Originally, the episode was going to feature a subterranean monster and was aptly going to be titled "Subterranean Monster Blues".

Scully appears only in brief cameos in this episode. She is in the usual Mulder/Scully 1st scene of act 1, and then all her conversations with Mulder are short, by phone, and spread throughout the episode.

Writer David Amann's wife Michelle Deschamps is mentioned in this episode. The little girl in the teaser is named Michelle, and the psychiatric hospital featured is the Deschamps County Hospital.

Michelle Joyner played Ellen Adderly. Ellen's baby, Katy Adderly, was played by Ms. Joyner's real-life twin boys.

When the sheriff goes to visit Jenny in the hotel room, he gets up in the middle of the night. In spite of the room being murky you can see daylight coming in through the windows, the same daylight that is coming through the next morning when Jenny is being attacked by the chimera.

Even with Easter Sunday at its latest, you would not see blooming roses, fully green trees, and other blooming flowers in Vermont at that time of year. In most cases, foliage would just be budding out and in some cases there might even still be significant snow on the ground.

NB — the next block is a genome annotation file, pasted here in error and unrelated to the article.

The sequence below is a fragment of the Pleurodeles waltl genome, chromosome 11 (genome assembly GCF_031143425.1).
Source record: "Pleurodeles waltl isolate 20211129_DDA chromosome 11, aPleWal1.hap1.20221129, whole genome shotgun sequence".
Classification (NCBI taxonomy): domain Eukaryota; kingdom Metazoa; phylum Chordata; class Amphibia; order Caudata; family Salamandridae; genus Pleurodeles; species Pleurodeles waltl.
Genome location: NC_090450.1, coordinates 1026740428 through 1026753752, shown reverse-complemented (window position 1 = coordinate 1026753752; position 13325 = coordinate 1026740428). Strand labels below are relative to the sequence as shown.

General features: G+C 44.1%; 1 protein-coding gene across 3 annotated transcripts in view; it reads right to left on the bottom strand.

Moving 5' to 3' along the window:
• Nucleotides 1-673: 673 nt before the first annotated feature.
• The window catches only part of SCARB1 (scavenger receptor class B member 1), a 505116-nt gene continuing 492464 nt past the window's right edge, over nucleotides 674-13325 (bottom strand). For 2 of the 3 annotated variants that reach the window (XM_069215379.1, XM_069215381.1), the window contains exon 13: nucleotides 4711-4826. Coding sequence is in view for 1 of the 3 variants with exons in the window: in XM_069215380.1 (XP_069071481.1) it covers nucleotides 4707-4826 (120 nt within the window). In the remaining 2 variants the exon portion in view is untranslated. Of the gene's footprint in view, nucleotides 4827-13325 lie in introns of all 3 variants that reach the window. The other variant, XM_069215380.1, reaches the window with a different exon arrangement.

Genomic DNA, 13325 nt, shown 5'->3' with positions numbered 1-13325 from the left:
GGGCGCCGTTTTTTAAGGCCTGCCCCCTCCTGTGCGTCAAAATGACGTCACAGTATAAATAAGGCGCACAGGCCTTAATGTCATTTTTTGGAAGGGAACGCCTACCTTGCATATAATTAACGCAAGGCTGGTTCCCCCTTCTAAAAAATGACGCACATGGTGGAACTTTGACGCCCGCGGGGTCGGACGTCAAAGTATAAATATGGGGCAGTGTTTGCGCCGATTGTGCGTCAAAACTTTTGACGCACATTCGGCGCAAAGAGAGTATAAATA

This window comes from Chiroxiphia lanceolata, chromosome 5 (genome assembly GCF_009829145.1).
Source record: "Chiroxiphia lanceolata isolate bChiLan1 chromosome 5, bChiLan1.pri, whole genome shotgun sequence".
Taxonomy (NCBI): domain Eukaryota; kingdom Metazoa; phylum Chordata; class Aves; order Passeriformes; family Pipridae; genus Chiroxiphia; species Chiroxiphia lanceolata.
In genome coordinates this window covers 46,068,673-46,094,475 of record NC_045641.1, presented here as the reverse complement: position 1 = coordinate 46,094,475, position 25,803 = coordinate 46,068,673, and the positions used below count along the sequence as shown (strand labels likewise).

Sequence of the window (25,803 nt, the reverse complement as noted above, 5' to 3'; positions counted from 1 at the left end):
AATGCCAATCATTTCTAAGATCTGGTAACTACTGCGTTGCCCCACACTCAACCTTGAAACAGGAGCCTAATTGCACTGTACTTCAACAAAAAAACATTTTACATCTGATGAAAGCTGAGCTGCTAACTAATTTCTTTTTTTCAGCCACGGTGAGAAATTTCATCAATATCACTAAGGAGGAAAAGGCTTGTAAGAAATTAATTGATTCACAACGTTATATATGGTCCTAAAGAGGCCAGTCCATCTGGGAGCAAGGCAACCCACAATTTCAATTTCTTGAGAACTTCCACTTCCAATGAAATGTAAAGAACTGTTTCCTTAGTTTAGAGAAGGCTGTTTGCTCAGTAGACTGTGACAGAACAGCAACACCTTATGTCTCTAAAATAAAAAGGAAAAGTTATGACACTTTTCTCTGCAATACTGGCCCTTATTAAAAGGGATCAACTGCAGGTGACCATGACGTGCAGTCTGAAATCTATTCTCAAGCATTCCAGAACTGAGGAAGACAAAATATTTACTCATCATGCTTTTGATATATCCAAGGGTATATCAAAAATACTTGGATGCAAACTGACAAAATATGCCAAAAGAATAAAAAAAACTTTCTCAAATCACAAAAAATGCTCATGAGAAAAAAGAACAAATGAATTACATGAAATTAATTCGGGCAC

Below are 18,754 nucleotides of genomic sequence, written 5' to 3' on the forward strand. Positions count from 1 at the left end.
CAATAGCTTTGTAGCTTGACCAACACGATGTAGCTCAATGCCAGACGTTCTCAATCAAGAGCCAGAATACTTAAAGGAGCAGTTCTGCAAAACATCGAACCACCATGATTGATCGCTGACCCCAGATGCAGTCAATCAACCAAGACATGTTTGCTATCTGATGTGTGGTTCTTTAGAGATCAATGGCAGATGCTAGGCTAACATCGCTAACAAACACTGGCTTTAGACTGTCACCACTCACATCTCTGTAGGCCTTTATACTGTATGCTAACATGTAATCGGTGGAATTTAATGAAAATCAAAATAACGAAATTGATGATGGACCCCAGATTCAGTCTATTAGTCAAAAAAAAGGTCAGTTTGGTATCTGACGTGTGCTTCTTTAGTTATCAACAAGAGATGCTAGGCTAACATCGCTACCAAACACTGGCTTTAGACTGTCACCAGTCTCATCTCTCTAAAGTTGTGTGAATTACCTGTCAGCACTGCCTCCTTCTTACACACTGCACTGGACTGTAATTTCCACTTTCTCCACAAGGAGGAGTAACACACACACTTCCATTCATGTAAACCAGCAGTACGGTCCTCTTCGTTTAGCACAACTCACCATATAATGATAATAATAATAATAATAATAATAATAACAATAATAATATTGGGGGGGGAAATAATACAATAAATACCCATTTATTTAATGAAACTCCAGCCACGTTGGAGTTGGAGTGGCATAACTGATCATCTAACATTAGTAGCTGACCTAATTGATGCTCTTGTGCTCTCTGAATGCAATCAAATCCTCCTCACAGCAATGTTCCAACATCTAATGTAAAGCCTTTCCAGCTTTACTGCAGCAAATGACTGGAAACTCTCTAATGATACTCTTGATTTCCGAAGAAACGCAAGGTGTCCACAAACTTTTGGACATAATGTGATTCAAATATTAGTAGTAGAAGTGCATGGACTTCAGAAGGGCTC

There is much made of ravens in the episode, but from the look of it, the birds used weren't actually ravens. The common raven is a very large bird - up to almost 30 inches in length at maturity. They also have little 'beards' of feathers. These look more like crows, which belong to the same family.

Ellen Adderly's scar switches from being on the left shoulder, to the right, and back to the left.

Title: Chimera
This is a reference to the fabled monster from Greek mythology, said to be made up of different parts - usually a lion's head (or three heads, one of which is a lion) a goat's body and a dragon's tail - and breathing fire. Descriptions have changed from story to story, and it's even a description of a particular medical condition when two twins fuse in the womb to become one and have traces of DNA from each. Though the monster in this episode is not really a chimera in the distinct sense of the word, it works on the idea of one person with two separate personalities, one of whom carries out the atrocities the other couldn't countenance.

Mulder: Are you sure her last name wasn't Stewart.
Given the impeccable housekeeping and the character's first name of Martha, this is an obvious reference to the queen of house and home, Martha Stewart, whose advice on cookery, centrepieces, decor and all kinds of things have been followed by people everywhere for quite a few years.

Mulder: ...and, then, of course, there's Poe's raven and, "nevermore", an-and all that stuff.
This is in reference to the writer Edgar Allen poe who wrote a poem called "The Raven". In the poem the word "Nevermore" is repeatedly used.

The Complete X Files Behind the series, the myths and the movies
All Things: The Official Guide to the X-Files Volume 6


Into The Woods Tonight - X-Files Rewatch

Latest Month

April 2013


Powered by LiveJournal.com
Designed by Lilia Ahner